Here is the WSO announcement for Claiming Williams 2015. Let’s deconstruct it!

Thursday, Feb 5 is Claiming Williams Day! All day. Classes are suspended while the campus engages in events and discussions about building and sustaining a more inclusive community. Come, participate: no desks, no grades, just learning and action! action! http://claiming.williams.edu/

Are classes really “suspended?” Not that I can see. To suspend something, you need to schedule it in the first place and then suspend it. Since no class was ever scheduled to meet on Thursday February 5, 2015, nothing has been “suspended.”

But this language allows the Administration to pretend that it cares more about Claiming Williams (CW) than it actually does. More importantly, it allows the
steering committee to believe that the event is more important than it actually is.

Why should we care—about what happens in New York City, in Ferguson, in North Adams, at our southern border, in Gaza, to our planet?

Gaza? Really? A constant danger with events like CW is that they are too often captured by those with outside ideological concerns. How many people at Williams could find Gaza on an unlabeled map? How many could provide even a vague overview of the issues involved?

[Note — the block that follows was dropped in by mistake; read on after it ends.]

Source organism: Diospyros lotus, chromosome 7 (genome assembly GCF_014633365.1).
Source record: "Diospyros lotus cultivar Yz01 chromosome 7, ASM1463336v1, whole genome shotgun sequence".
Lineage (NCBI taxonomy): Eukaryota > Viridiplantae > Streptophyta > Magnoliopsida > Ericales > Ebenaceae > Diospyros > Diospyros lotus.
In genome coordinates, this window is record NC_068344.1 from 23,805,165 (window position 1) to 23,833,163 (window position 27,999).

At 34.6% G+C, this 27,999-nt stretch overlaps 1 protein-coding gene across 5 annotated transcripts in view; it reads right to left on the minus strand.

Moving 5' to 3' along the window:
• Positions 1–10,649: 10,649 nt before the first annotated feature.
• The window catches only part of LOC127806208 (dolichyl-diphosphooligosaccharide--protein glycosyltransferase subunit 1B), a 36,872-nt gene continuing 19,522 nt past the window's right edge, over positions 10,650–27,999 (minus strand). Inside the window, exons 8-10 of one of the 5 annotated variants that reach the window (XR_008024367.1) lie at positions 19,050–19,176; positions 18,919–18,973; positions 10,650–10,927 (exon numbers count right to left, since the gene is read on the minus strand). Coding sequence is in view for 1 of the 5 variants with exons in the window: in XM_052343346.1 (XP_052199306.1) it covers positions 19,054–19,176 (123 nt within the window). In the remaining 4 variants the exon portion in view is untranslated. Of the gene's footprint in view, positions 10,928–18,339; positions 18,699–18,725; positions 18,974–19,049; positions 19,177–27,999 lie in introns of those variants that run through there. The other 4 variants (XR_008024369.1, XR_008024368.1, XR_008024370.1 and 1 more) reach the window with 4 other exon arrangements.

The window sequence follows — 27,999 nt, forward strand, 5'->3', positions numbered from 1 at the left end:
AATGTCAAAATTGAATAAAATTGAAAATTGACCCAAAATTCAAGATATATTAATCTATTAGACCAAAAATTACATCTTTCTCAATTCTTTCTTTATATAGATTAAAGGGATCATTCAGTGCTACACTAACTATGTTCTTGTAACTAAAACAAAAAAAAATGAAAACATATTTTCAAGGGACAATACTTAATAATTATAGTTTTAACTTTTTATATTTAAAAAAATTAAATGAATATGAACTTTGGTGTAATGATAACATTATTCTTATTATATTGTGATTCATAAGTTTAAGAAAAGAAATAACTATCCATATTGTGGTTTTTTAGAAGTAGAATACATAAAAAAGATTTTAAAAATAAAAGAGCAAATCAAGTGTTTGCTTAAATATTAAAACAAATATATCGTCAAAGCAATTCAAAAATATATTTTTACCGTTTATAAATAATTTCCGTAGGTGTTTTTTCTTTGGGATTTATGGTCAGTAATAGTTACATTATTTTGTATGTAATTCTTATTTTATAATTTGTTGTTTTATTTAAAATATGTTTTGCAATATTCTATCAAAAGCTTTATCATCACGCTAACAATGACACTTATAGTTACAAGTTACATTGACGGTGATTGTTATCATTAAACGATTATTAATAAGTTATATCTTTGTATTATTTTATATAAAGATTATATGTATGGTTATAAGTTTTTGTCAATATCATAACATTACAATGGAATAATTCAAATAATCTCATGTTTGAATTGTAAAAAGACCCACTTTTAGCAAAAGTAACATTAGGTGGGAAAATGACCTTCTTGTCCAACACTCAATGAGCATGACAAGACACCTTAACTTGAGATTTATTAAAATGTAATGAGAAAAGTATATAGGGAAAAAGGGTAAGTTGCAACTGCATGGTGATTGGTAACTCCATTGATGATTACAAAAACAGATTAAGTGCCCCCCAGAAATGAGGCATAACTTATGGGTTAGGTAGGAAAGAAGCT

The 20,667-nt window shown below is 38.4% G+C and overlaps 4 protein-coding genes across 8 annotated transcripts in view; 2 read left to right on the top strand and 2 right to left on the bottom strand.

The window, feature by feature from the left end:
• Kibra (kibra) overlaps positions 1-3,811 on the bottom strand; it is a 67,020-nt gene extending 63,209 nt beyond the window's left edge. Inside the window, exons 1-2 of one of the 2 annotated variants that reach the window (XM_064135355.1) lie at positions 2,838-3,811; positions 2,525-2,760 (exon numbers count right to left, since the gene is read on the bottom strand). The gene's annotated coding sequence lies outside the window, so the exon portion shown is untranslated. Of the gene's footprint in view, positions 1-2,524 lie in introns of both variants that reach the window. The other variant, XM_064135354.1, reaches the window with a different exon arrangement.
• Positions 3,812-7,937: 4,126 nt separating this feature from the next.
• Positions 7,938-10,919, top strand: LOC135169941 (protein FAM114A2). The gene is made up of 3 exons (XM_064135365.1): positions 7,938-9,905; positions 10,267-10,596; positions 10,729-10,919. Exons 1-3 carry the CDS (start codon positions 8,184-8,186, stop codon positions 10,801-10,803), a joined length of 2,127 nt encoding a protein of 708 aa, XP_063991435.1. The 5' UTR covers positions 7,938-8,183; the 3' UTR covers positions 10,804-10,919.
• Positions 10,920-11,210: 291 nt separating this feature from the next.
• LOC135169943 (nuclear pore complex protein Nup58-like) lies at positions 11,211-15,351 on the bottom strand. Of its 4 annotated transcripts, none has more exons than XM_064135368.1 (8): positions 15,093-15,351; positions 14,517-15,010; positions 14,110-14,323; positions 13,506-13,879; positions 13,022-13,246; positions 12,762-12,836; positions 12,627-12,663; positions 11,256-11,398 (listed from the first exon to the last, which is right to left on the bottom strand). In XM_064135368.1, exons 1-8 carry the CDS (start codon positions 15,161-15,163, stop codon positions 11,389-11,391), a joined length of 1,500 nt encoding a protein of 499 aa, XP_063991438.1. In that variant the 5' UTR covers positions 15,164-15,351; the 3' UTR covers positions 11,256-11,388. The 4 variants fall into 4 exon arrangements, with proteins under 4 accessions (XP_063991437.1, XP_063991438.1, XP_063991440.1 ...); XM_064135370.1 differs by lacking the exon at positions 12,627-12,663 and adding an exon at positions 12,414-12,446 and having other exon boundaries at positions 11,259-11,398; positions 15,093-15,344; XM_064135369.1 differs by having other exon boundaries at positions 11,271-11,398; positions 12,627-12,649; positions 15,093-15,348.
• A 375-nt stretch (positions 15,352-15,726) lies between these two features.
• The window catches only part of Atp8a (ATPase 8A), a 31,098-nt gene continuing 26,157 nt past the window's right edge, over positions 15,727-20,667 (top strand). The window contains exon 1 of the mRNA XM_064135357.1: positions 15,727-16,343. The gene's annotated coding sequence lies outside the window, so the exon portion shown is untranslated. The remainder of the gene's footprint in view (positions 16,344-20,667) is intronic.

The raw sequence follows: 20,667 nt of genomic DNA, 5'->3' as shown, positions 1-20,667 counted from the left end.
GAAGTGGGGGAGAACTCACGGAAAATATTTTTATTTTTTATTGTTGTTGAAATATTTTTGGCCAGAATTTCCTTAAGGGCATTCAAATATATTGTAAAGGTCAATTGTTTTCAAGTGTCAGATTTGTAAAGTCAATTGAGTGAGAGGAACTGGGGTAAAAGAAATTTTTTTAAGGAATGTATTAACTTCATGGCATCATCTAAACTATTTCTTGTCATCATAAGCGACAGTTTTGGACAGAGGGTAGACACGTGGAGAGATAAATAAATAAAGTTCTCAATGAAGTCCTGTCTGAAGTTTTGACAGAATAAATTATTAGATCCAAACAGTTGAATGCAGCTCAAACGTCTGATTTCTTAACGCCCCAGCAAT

A more competent and honest steering committee would make Claiming Williams about, you know, Williams.

Why should we care about the effects these issues have on our own campus community? The Claiming Williams Steering Committee began meeting this fall as vigils and teach-ins focusing on these questions were occurring across campus and elsewhere.

Whenever people start telling me what I “should” care about, I suspect that they are treating me as means, rather than an end. They want me to care about what they care about. Instead, they ought to ask me what I care about.

We saw organizers of these actions, often from groups most impacted by the events that sparked them, taking on extra burdens during already difficult times; we saw members of our community unsure about how to be good allies around issues that foreground our differences of privilege and belonging; and we saw signs of “issue fatigue” setting in as the term got underway.

That is a lot of left-wing gobbledygook for one paragraph. And the semi-colons don’t help.

First, are the “organizers” here the Ephs involved with on-campus vigils and teach-ins? I am unimpressed when absurdly privileged Williams students complain about “extra burdens.”

Second, note that there are only two groups: organizers and their allies. What about students who disagree with the organizers? There are certainly many students on campus who disagree with the Left’s position on, say, Gaza and illegal immigration. Don’t their views count? Aren’t they part of Williams?

Third, if by “issue fatigue” you mean lots of Ephs growing bored and annoyed by your constant demands that we care about what you care about, that we agree with what you say, then, I bet you saw lots of signs.

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